Advising on EB-5 Projects

By Anthony Korda

The EB-5 immigration attorney plays an integral role in the EB-5 investor’s path to a green card and citizenship. Because the success of an investor’s petitions hinge on a successful project, it is important that you know what to look for when advising your EB-5 investor client.

EB-5 Statistical Snapshot

The following statistics provided by United States Citizenship and Immigration Services suggest that the EB-5 visa program is a very successful immigration initiative:

  • In 2012, 3,677 I-526 petitions were filed, and the I-526 petition approval rate was 80 percent
  • In 2012, 712 I-829 petitions were filed and the I-829 petition approval rate was 92 percent

A total of 7,641 EB-5 Visas were issued in 2012 (including dependents), up from 3,463 EB-5 visas issued in 2011.

Prior to 2007, there were very few regional centers and even fewer viable projects. The choice was fairly narrow, and with most of what was on offer, a certain degree of faith and trust was required.

However, with the explosive growth of EB-5 Regional Centers, there are many more options for investors. With a plethora of choices, EB-5 investors are becoming more demanding and more scrutinizing.

Advising Your EB-5 Client

Although immigration attorneys must try to avoid the role of investment adviser, there is nothing wrong with scrutinizing a project, helping the client with due diligence, advising the client on the kind of information and details to request from a prospective investment, and ultimately, advising a client not to invest in a project that appears to be unable or unwilling to satisfy reasonable requests for information.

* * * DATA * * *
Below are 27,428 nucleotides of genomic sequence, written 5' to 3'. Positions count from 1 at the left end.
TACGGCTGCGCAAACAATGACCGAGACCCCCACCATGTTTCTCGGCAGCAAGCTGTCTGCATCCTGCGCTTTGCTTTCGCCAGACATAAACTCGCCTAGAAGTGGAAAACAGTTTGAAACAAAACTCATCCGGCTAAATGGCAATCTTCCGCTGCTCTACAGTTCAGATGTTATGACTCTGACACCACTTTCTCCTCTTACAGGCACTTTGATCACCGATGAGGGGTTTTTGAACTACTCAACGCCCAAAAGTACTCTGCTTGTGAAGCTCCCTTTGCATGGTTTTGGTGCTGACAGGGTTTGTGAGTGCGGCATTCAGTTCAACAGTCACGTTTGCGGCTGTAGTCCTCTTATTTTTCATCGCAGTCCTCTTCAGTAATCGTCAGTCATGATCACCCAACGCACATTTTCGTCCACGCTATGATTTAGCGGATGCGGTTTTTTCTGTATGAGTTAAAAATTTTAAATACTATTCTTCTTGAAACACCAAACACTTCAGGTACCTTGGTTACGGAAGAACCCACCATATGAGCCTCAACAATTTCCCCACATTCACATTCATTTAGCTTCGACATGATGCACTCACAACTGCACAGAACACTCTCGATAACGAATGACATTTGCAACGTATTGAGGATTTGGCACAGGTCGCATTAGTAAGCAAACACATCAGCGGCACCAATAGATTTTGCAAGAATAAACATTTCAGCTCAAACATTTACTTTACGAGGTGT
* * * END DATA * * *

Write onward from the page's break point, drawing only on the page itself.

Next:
However, immigration attorneys should be careful not to advise clients to invest in a particular project, unless they are otherwise qualified to do so. Given the interest of the U.S. Securities and Exchange Commission in EB-5 matters, some immigration attorneys are registering with the Financial Industry Regulatory Authority and taking various exams to qualify as brokers or investment advisers.

Whether qualified or registered as investment advisers or not, immigration attorneys have a duty to act in their client’s best interests and so must walk the fine line between not providing investment advice, while still helping clients to make an informed decision.

Before making a decision to invest in a particular project, the client should have completed a due diligence investigation of the project.

Finding the Best Project for Your Client

There are three questions to ask when considering an EB-5 Regional Center investment:

  1. Will the client’s I-526 be approved?
  2. Will the client’s I-829 be approved?
  3. Will the client’s investment be returned, and if so, when and how much?

While 1 and 2 are non-negotiable, EB-5 investors should be prepared to lose some, or all of their investment, or to wait longer than the stated repayment period. If a client invests on the basis that the investment will be refunded in full or on time, the client may be disappointed.

The fact that a project is unable to repay the investment on time, in full or at all, does not necessarily mean that the project has failed from an immigration perspective. EB-5 projects are often over-capitalized. This is to ensure that job creation can be achieved in accordance with the economic projections filed as part of the I-526 petition. Indeed, in the “real world,” many businesses fail because they are under-capitalized and so the amount of capital available to a “new (EB-5) enterprise” will be an important factor in determining success at least from the job creation (and thereby the immigration) perspective.